NEW YORK (Jan. 17)
One by one, the seventh-graders entered the classroom, each telling a story about someone whose life had been touched by Kristallnacht. Next, one of the children read the order, signed by Heinrich Himmler, calling for the murder of Jews throughout Germany and the destruction of their property throughout Germany and Austria in 1938.
“It’s important for them to know that the Holocaust happened,” said Maureen Marullo, a teacher who assigned the exercise to her students at Loggers’ Run Middle School in Boca Raton, Fla., “and that some of the people who resisted — who hid Jews and others — were ordinary people.”
Marullo was among some 20 teachers chosen to attend a seminar over the weekend in Elizabeth, N.J., that offered in-depth study of the Holocaust and discussions about teaching the subject to middle and high school students. The advanced seminar was coordinated by the Jewish Foundation for the Righteous, a nonprofit organization dedicated to identifying, honoring and supporting those non-Jews known as Righteous Gentiles, who risked their lives to save Jews during the Holocaust.
The foundation also partnered with New York City’s Department of Education to coordinate an intensive daylong seminar for 60 city public high school teachers, which was slated to take place on Tuesday.
The seminar comes slightly more than a week before the 60th anniversary of the liberation of Auschwitz is commemorated on Jan. 27.
Although the centerpiece of the foundation’s mission is distributing more than $1.3 million to nearly 1,600 Righteous Gentiles, many of whom are poor and live in Europe, the organization also works with Holocaust centers across the United States and promotes Holocaust education, according to its executive vice president, Stanlee Stahl.
“We work to educate teachers about the Holocaust because that’s what we feel will make the most difference in terms of preventing such horrors from occurring in the future,” she said.
To be chosen by the foundation to participate in the advanced seminar in New Jersey, teachers must be recommended by Holocaust centers with which the foundation has a relationship. They also must have attended the Alfred Lerner Fellowship program, during which the foundation brings Holocaust scholars to Columbia University each June to instruct selected teachers during a weeklong intensive course of study.
Such professional development enables the foundation to “train a cadre of teachers who can work with Holocaust centers in their respective communities and with students in their respective schools,” Stahl says.
Scholarly in its approach, the seminar exposed teachers to several world-renowned Holocaust experts, Stahl said.
One of those experts, professor Deborah Dwork of Clark University in Worcester, Mass, taught about children’s lives during the Holocaust, and how some of them were rescued.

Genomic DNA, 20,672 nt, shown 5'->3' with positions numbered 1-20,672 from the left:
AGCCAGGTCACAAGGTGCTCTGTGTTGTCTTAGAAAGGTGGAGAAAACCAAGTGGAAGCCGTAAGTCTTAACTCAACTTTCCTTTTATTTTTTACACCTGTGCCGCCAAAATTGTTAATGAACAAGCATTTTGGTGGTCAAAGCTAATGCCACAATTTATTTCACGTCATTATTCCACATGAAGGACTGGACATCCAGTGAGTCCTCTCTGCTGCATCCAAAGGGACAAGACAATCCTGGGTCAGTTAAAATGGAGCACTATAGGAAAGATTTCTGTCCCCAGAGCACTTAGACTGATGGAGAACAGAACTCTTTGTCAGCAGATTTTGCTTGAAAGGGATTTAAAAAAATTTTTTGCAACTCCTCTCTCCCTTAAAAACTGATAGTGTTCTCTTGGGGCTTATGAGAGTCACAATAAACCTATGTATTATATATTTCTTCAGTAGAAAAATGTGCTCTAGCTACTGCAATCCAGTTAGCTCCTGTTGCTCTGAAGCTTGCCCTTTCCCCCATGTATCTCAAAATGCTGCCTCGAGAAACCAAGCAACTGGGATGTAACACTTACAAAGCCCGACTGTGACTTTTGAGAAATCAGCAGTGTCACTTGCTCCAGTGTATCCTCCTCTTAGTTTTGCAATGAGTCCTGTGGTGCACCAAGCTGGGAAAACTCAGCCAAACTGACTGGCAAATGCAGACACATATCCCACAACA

Coming from areas as diverse as Georgia, New Hampshire, Florida and Washington state, the teachers invited to participate in the advanced seminar work in a broad range of schools.
Dwork, who has lectured at many foundation seminars, said teachers have approached her with questions about teaching the Holocaust to various groups of students. They have asked her for help on teaching the Holocaust to African-American students and others not used to thinking of Jews as an oppressed group.
“The Germans saw Jews as a separate race, but today Americans don’t,”she said. “I’ve lectured in schools where black students have come to me and said, “Could those white people really have been that stupid?” in believing that Jews were subhuman.
“I tell them first of all, that yes, they were that stupid, and then branch out into discussion of how race is a made-up categorization. At different times over the centuries, people have different ways have defining categories, but these distinctions are always made up.”
Dwork also has helped teachers in Catholic schools face unique challenges in teaching the Holocaust.
Although she says she has “nothing good to say” about the role of the Vatican during the Holocaust, she discusses the role of individual priests and nuns among the Righteous Gentiles.
Glenda McFadden, who teaches theology to seventh- and eighth-graders at Nashua Catholic Regional Junior High School in Nashua, N.H., was among the teachers at the advanced seminar. Last summer, she participated in foundation’s semiannual European study program in Germany and Poland, an intensive two-week journey that includes visits to concentration camps, ghetto sites and meetings with Holocaust survivors and rescuers.
She incorporates slides of the places she saw, including Auschwitz and the Warsaw Ghetto, and the people she met into her teaching.
“The rescuers and survivors are primary sources,” McFadden said. “And instead of just reading about the Warsaw Ghetto, to see a photograph of me touching the wall brings this history alive for the kids.”
She does not sugarcoat the failure of leaders of the Catholic Church.
“I’m honest about how the Catholic Church promoted anti-Judaism, which led to anti-Semitism,” she said. Ultimately, she teaches from a humanitarian perspective.
“I don’t want the kids to just know a number, I want them to understand that there are generations of people who were lost,” she said.